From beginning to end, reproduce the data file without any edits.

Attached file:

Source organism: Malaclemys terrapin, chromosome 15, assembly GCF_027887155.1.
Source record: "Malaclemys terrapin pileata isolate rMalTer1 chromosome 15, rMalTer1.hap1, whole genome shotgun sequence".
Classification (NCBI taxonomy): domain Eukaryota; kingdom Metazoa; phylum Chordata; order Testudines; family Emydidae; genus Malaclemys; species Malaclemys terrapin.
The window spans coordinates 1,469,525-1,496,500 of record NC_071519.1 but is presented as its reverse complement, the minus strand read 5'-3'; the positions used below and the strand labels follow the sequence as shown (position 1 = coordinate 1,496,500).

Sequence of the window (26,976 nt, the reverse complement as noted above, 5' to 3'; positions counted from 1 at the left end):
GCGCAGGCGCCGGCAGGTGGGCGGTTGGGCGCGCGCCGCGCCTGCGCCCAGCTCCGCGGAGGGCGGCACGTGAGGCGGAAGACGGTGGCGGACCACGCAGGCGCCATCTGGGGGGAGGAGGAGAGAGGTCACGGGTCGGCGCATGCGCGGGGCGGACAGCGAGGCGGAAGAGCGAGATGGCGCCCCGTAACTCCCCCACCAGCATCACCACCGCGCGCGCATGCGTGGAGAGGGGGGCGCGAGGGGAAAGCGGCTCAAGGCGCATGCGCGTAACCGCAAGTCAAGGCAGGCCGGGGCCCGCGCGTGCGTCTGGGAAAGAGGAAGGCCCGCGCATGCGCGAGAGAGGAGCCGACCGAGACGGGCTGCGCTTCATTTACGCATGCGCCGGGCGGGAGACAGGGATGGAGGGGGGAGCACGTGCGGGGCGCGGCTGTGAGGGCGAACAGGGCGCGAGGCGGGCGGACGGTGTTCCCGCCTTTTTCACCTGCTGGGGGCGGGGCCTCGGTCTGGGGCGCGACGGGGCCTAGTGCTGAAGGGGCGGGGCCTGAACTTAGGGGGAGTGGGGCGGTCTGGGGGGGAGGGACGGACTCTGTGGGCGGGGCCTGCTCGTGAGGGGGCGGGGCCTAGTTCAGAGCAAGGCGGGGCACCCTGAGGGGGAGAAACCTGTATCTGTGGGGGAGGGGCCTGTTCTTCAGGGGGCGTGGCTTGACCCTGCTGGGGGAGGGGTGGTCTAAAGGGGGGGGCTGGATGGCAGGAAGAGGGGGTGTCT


Source organism: Malaclemys terrapin, chromosome 15, assembly GCF_027887155.1.
Source record: "Malaclemys terrapin pileata isolate rMalTer1 chromosome 15, rMalTer1.hap1, whole genome shotgun sequence".
Classification (NCBI taxonomy): domain Eukaryota; kingdom Metazoa; phylum Chordata; order Testudines; family Emydidae; genus Malaclemys; species Malaclemys terrapin.
The window spans coordinates 1,469,525-1,496,500 of record NC_071519.1 but is presented as its reverse complement, the minus strand read 5'-3'; the positions used below and the strand labels follow the sequence as shown (position 1 = coordinate 1,496,500).

Sequence of the window (26,976 nt, the reverse complement as noted above, 5' to 3'; positions counted from 1 at the left end):
GCGCAGGCGCCGGCAGGTGGGCGGTTGGGCGCGCGCCGCGCCTGCGCCCAGCTCCGCGGAGGGCGGCACGTGAGGCGGAAGACGGTGGCGGACCACGCAGGCGCCATCTGGGGGGAGGAGGAGAGAGGTCACGGGTCGGCGCATGCGCGGGGCGGACAGCGAGGCGGAAGAGCGAGATGGCGCCCCGTAACTCCCCCACCAGCATCACCACCGCGCGCGCATGCGTGGAGAGGGGGGCGCGAGGGGAAAGCGGCTCAAGGCGCATGCGCGTAACCGCAAGTCAAGGCAGGCCGGGGCCCGCGCGTGCGTCTGGGAAAGAGGAAGGCCCGCGCATGCGCGAGAGAGGAGCCGACCGAGACGGGCTGCGCTTCATTTACGCATGCGCCGGGCGGGAGACAGGGATGGAGGGGGGAGCACGTGCGGGGCGCGGCTGTGAGGGCGAACAGGGCGCGAGGCGGGCGGACGGTGTTCCCGCCTTTTTCACCTGCTGGGGGCGGGGCCTCGGTCTGGGGCGCGACGGGGCCTAGTGCTGAAGGGGCGGGGCCTGAACTTAGGGGGAGTGGGGCGGTCTGGGGGGGAGGGACGGACTCTGTGGGCGGGGCCTGCTCGTGAGGGGGCGGGGCCTAGTTCAGAGCAAGGCGGGGCACCCTGAGGGGGAGAAACCTGTATCTGTGGGGGAGGGGCCTGTTCTTCAGGGGGCGTGGCTTGACCCTGCTGGGGGAGGGGTGGTCTAAAGGGGGGGGCTGGATGGCAGGAAGAGGGGGTGTCT